The future of energy storage from TiO2 nanotubes

by | Sep 9, 2014

A team from Nanyang Technological University in Singapore has created long titanium nanotubes that show promise for use in fast charge/discharge batteries.

titanium-dioxide-nanotubes-energy-storageThe development of commercial lithium-ion batteries (LIBs) with a graphite anode and LiCoO2 cathode is still a key bottleneck to meet current power demands, in particular those from portable electronics and electrical vehicles.  Furthermore, development of high-performance LIBs with ultrafast charging /discharging rates and ultralong cycle life is highly demanded, and would significantly advance the next generation of energy storage technology. Normally, it takes hours for a battery to recharge. Rapid charging within a few minutes would be very promising.  However, when batteries are charged at a high rate, a dramatic reduction in energy (capacity) and cycle life is usually observed.

It is known that a stirring process can provide homogeneous mixing of reactants in solution, increasing reaction rate as well as maintaining reaction conditions such as temperature and concentration.  By integrating this stirring technique into a traditional hydrothermal reaction, a team led by Prof. Xiaodong Chen at Nanyang Technological University in Singapore has produced longer TiO2 nanotubes – with lengths up to tens of micrometers (about twice) those of  conventional nanotubes – and demonstrated their use in ultrafast recharging. The formation of this elongated nanotubular structure is due, the researchers believe, to the improvement of diffusion and chemical reaction rates under mechanical stirring, and the nanotubes also bend due to shear force.  Based on this bent, elongated structure, the group built a robust three-dimensional network architectureof TiO2(B) nanotubes for ultrafast charging batteries.  The devices demonstrated high-rate charging-discharging (< 3 min per charging, 8.4 A/g) for more than 10,000 cycles with a superior capacity (ca. 114 mAh g−1). This is equivalent to a product lifetime of more than 25 years (assuming one charge per day).  The results were recently published in Advanced Materials.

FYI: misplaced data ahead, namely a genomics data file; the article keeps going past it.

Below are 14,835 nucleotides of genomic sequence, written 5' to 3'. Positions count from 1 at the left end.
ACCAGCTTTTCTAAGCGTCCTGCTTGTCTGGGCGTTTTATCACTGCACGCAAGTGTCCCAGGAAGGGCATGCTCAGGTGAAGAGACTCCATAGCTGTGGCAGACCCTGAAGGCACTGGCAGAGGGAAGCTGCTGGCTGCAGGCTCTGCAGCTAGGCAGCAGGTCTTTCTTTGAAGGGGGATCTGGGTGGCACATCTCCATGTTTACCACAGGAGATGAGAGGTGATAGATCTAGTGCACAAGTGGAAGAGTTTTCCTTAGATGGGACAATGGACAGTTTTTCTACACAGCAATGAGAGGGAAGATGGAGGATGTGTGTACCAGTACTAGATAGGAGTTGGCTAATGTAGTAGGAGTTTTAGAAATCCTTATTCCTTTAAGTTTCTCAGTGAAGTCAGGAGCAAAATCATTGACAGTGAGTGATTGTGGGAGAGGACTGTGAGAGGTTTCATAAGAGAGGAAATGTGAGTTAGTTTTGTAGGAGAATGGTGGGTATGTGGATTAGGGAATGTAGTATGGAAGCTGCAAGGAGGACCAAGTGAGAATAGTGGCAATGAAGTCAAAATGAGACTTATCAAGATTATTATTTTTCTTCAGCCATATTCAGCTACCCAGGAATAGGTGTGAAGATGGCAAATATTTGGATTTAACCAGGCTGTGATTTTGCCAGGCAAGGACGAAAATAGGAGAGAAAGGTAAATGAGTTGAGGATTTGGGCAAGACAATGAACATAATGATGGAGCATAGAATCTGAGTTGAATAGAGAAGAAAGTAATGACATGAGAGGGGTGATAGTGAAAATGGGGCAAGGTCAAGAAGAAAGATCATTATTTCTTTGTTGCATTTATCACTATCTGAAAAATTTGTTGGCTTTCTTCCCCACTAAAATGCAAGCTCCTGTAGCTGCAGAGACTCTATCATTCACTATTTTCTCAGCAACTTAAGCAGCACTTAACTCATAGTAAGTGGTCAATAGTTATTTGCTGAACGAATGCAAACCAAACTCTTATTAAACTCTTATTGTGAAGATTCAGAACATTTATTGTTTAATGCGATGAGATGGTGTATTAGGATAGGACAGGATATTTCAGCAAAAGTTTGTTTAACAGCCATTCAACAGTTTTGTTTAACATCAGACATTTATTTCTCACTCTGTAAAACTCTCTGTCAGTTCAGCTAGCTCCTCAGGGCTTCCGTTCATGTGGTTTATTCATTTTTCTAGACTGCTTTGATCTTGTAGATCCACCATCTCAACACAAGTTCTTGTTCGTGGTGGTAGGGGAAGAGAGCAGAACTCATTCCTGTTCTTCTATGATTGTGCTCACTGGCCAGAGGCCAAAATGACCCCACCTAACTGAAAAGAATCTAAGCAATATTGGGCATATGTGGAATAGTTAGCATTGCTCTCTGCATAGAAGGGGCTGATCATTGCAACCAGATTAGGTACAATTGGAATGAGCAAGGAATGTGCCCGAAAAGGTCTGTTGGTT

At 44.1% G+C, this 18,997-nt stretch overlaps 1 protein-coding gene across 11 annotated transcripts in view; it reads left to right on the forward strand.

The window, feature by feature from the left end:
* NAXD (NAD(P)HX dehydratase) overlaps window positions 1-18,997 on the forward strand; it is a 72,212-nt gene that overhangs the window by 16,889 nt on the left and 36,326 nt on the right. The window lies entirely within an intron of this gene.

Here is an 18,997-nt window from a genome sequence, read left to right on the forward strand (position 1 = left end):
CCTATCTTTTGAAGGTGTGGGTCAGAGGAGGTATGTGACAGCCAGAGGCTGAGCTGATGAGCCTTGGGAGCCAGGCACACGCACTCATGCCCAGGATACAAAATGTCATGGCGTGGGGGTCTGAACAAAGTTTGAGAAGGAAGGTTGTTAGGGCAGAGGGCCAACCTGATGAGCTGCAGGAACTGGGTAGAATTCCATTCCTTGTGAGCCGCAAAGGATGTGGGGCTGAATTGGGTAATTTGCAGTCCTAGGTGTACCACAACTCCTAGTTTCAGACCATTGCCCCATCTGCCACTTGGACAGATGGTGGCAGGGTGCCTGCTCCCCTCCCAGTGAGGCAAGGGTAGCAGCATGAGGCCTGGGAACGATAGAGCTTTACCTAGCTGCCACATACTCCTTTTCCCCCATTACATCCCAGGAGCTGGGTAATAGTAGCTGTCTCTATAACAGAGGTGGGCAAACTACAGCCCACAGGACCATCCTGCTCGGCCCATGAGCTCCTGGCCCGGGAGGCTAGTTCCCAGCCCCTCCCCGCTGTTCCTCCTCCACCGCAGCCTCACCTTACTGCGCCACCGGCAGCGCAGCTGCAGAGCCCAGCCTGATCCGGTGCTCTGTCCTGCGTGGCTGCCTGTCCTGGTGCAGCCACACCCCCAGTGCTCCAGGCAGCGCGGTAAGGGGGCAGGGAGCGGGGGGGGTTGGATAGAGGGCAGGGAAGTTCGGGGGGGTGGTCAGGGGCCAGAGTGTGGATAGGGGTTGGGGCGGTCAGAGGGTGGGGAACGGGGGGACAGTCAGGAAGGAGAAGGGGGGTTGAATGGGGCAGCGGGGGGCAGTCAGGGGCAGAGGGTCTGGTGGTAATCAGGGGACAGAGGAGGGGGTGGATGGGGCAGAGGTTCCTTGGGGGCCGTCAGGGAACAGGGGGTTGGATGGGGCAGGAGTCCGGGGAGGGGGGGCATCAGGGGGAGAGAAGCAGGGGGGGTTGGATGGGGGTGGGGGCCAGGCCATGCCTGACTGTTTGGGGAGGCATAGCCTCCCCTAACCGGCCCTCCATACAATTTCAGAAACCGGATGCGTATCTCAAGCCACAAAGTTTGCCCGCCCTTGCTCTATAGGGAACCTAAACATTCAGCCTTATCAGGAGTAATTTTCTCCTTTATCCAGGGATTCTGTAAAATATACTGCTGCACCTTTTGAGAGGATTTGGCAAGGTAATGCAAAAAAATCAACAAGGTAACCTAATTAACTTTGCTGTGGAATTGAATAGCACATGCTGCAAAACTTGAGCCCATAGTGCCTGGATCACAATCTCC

Furthermore, the team have solved a general problem in current battery systems by making use of their unique stirring hydrothermal method. Currently, fundamental understanding of structure-performance relationships is still limited owing to the wide use of additives (e.g., polymeric binders and conductive agent) in conventional battery construction, which greatly alters the overall LIB performance. The Nanyang group developed an additive-free battery configuration that allow them to precisely elucidate the correlation of aspect ratio in nanotubular structure to their electrochemical performance.  This work has just been published in Angew. Chem. Int. Ed.  The additive-free concept is achieved by the development of viscous TiO2-based nanotubular materials through the stirring hydrothermal approach with good adhesion on the current collector; by tuning the stirring rate, different nanotube aspect ratios can be obtained for performance evaluation..

When such gel-like nanotubes are used to fabricate additive-free electrodes, the LIB performance can be modulated by changing the nanotube aspect ratio. The battery performance at high charge/discharge rates is dramatically boosted when the aspect ratio is increased, due to the optimization of electronic/ionic transport properties within the electrode materials.  The proof-of-concept anatase TiO2 LIBs made from nanotubes with an aspect ratio of 265 can retain more than 86% of their initial capacity over 6000 cycles at a high rate of 30 C (2 min).  This is equivalent to a product lifetime of about 20 years (assuming one charge per day). Such devices with supercapacitor-like rate performance and battery-like capacity herald a new paradigm for energy storage systems, the team believe, and they are currently taking further steps to scale up and commericalize this ultrafast battery product.